FIG. 5 illustrates a functional block diagram of an embodiment of the invention. Generally, the ACPI specification defines ACPI driver/interface 550 to ACPI 520 through which an operating system kernel 560 may communicate with and control system hardware 510 and devices via device drivers 540. The BIOS 530 is considered to be on the same level as hardware 510. As discussed above, BIOS 530 may contain USB support software 532 and/or SGA support software 534. Before the ACPI driver/interface 550, device drivers 540 and kernel 560 are fully loaded and up and running in a computing device, software in the BIOS and/or the ACPI software may require user input via a USB device or other information from a USB device to proceed with booting up. In one embodiment, USB support software 532 included in BIOS 530 provides the necessary support for accessing these USB devices by utilizing a portion of the ACPI NVS region of memory until the applicable device drivers and the operating system are loaded. If no support is provided for USB devices by the operating system, then the USB support software continues to provide USB support throughout the duration of use of the computing device. In another embodiment, SGA support software 534 included in BIOS 530 increases throughput when accessing a second display device by utilizing a portion of the ACPI NVS region of memory to hold a copy of the SGA video option ROM. Access to the information from the SGA video option ROM via the NVS RAM is faster than accessing the same information from the SGA video option ROM itself.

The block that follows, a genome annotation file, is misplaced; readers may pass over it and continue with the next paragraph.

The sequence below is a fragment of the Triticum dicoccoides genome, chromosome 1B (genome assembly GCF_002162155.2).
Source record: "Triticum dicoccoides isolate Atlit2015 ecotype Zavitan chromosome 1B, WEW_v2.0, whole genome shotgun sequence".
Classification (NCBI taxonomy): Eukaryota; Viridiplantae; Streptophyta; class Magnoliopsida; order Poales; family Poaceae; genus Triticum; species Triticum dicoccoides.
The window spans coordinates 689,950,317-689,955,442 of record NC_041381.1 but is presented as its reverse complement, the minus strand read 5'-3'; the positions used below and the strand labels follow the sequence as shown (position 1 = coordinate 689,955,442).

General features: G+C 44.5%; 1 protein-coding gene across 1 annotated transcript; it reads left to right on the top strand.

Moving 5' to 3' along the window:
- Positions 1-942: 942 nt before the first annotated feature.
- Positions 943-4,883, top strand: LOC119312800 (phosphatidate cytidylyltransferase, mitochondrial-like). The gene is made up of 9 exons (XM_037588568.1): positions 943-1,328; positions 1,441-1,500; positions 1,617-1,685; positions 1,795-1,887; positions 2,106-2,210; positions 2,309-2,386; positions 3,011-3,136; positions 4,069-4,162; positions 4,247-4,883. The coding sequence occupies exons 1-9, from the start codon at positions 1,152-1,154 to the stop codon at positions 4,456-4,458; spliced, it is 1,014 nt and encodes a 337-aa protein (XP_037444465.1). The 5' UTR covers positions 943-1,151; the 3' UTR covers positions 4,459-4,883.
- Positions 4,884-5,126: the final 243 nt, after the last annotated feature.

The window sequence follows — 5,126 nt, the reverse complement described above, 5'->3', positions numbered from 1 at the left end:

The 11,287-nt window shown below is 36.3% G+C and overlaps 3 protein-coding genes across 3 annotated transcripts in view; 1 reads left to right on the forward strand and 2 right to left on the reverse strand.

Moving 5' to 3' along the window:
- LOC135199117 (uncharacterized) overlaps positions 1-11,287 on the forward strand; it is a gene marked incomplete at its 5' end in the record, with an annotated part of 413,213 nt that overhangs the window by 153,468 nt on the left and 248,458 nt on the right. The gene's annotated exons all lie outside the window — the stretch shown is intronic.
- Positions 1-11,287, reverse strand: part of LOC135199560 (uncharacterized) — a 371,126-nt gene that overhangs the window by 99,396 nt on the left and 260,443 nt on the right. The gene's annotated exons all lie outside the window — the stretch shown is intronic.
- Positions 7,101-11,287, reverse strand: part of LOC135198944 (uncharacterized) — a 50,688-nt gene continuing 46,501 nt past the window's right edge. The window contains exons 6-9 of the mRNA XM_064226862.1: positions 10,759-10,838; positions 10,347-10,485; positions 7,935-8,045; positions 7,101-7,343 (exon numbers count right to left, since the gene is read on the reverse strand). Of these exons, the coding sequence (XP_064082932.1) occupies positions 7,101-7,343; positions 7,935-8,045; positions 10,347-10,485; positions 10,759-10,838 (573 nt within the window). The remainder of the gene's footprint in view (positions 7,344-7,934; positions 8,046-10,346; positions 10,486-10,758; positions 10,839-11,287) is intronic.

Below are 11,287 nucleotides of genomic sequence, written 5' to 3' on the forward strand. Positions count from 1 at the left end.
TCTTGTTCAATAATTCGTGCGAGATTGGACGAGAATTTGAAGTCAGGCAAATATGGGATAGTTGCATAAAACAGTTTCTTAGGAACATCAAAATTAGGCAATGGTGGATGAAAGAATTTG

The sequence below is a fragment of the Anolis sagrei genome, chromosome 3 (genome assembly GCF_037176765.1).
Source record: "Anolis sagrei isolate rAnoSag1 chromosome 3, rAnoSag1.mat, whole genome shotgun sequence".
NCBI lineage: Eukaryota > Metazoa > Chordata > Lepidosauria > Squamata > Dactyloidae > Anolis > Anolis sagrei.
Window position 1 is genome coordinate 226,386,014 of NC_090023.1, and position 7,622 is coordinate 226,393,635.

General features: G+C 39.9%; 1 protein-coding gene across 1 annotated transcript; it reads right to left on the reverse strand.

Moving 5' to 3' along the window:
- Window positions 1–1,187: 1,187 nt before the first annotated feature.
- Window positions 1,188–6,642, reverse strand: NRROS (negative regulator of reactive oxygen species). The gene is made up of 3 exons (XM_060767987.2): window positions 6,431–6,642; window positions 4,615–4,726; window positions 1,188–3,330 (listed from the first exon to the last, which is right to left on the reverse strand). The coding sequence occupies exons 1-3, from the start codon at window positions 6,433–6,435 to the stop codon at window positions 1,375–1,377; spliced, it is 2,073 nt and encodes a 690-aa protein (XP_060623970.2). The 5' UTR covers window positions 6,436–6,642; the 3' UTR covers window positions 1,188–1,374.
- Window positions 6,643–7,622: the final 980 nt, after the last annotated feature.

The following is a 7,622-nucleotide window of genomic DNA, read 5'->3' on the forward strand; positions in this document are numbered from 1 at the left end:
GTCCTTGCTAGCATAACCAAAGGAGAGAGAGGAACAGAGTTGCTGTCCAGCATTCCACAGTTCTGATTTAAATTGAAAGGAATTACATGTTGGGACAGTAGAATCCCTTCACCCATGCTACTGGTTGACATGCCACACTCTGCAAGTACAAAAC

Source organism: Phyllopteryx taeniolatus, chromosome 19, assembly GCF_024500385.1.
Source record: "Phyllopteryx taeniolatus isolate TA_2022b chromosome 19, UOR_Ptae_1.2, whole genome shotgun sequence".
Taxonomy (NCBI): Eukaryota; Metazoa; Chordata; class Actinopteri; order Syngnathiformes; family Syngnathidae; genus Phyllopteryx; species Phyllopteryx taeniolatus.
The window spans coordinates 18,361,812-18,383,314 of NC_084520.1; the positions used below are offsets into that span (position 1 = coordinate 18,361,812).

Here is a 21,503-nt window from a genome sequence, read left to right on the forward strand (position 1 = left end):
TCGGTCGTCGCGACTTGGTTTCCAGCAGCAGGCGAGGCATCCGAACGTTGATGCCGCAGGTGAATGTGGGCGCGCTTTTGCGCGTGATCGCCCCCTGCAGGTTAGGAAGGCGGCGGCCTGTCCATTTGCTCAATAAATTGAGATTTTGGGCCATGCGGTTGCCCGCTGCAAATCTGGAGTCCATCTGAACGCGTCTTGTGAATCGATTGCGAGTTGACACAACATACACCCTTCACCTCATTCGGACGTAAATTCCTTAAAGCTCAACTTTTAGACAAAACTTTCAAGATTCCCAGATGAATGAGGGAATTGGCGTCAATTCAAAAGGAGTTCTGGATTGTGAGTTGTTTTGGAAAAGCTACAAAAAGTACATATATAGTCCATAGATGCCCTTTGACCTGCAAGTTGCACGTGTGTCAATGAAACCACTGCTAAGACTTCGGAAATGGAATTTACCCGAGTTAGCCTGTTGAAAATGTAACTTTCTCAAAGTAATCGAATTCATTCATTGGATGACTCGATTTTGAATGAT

In the foregoing specification, the invention has been described with reference to specific embodiments thereof. It will, however, be evident that various modifications and changes can be made thereto without departing from the broader spirit and scope of the invention as set forth in the appended claims. The specification and drawings are, accordingly, to be regarded in an illustrative rather than a restrictive sense.
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|U.S. Classification||710/13, 710/74, 710/56, 713/1, 713/330, 711/115|
|International Classification||G06F5/00, G06F15/00, G06F9/445, G06F3/00|
|Jun 27, 2001||AS||Assignment|
|Sep 27, 2007||FPAY||Fee payment|
Year of fee payment: 4
|Sep 21, 2011||FPAY||Fee payment|
Year of fee payment: 8